Inside the Peabody Museum: June 2012

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Feel the Urge to Grill? So Did Our Ancestors

hand-colored engraving by de Bry

"The brovvyllinge of their fishe ouer the flame" [English translation] in "Wunderbarliche, doch warhafftige Erklärung, von der Gelegenheit vnd Sitten der Wilden in Virginia . . ." [America, pt. 1, German], Frankfort: Theodore De Bry, 1590, p. 65. North Carolina Collection, Wilson Library, University of North Carolina at Chapel Hill.

Wet marinade or dry rub? Grass-fed or grain-fed beef?

Okay, our ancestors did not ask these questions, but award-winning author and PBS grill chef Steven Raichlen answered them in his talk "Man Food Fire: The Evolution of Barbecue."

To watch video of the full presentation, click the hand-colored engraving image at the right. Raichlen illustrated his talk with this and many other images of ancient, historic, and contemporary grilling around the world, along with helpful tips for home grillmasters. Is it best to prepare lean foods only with marinades and prepare fatty foods only with dry rubs? (No, both methods work for lean and fatty foods.) Grass-fed or grain-fed beef? (a compromise: organic beef raised on grass and finished with corn).

For barbecue enthusiasts who prefer to outsource the cooking, Raichlen, a former Cambridge resident, named local chefs who inspire him: Chris Schlesinger, founder of East Coast Grill in Cambridge, and Andy Husbands of Tremont 647 in Boston. Hungry yet?

Read more about Raichlen's talk in a Harvard Gazette article.

New Exhibition: From Daguerreotype to Digital: Photography and Anthropology

daguerreotype to digital exhibition

Anthropology and photography have a long history together, dating back nearly to their origins in the mid-nineteenth century. Starting with daguerreotypes, photographic innovations were embraced by anthropologists and others seeking new ways to portray human physiognomy, culture, and experience. As anthropologists moved from armchairs to the field, their photographic equipment grew lighter and more portable. Each technical innovation allowed anthropologists to expand their examination of human existence around the world, from early daguerreotypes to today's digital photographs and video.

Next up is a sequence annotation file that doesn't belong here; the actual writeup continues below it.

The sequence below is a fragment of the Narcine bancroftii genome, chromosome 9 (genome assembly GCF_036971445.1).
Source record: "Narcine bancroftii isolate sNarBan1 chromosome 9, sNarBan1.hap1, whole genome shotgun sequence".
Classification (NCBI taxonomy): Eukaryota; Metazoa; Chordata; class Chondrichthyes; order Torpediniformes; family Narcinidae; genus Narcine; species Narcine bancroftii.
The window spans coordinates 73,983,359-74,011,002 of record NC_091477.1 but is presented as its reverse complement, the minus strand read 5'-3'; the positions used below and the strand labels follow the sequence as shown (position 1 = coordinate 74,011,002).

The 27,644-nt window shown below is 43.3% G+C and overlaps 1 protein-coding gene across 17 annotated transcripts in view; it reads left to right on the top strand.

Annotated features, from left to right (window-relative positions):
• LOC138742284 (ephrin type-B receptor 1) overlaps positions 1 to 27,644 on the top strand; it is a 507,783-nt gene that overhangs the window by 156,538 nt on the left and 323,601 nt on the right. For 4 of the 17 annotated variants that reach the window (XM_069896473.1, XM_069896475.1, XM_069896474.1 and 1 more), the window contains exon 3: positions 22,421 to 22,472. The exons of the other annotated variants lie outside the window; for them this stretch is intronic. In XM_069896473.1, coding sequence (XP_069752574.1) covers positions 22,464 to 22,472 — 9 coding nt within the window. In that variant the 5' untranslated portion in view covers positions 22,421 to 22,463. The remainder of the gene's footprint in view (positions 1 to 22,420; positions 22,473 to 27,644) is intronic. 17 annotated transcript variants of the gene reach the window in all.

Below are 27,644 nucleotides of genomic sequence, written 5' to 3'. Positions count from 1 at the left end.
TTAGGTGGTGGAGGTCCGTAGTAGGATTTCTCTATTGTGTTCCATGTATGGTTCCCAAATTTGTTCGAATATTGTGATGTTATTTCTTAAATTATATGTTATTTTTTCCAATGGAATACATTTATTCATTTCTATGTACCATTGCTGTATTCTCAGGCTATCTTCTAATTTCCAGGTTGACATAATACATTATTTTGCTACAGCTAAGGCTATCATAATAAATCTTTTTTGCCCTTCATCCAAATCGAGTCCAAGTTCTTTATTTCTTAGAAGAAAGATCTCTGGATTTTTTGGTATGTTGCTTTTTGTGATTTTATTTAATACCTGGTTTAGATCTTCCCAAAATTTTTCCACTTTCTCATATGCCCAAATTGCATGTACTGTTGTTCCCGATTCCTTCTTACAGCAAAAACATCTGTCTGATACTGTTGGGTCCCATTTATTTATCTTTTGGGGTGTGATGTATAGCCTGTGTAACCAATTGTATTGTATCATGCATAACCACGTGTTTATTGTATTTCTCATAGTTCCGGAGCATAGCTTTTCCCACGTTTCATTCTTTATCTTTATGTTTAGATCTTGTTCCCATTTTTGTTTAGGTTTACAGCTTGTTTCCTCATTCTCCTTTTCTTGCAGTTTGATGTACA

This new exhibition highlights some of greatest inventions in photographic history while exploring the implications for anthropology. Each photograph or set of photographs in the exhibition tells a number of stories—about the people or actions depicted within, about who took it and how it came to be taken, and about the photograph as an object and the technology used to produce it.

Please join us at an opening reception for From Daguerreotype to Digital: Photography and Anthropology on Thursday June 28 from 4:30 to 6:30 PM.

June is for Cat Lovers: Adopt-a-Shelter-Cat Month

cat incense burner

We celebrate June's Adopt-a-Shelter-Cat Month with a selection of cats from the Peabody's collection. This Japanese cat is both a lovely sculpture and an incense burner. (Click the photo to see more cats, and visit this link to find an animal shelter near you.)

While Japan's love affair with cats is perhaps best known for the ubiquitous Hello Kitty character, Japan also popularized Maneki Neko or Beckoning Cat, the seated cat figurine that appears in many stores and restaurant windows. To a Westerner, the cat seems like it's waving "hello" with a raised paw facing outward, but in Japan the gesture beckons people in, conferring good fortune or wealth, depending on which paw is raised.


See what's coming up in the Calendar of Events.







Did you miss any lectures? You can listen to them here or download them to your mobile device through iTunes U. Look for Harvard's Peabody Museum lectures.

June 16

Noon-4 pm

Drop-in Family Event

Float Your Boat Discovery Room


June 28

4:30-6:30 pm

Exhibition Opening

From Daguerreotype to Digital: Photography and Anthropology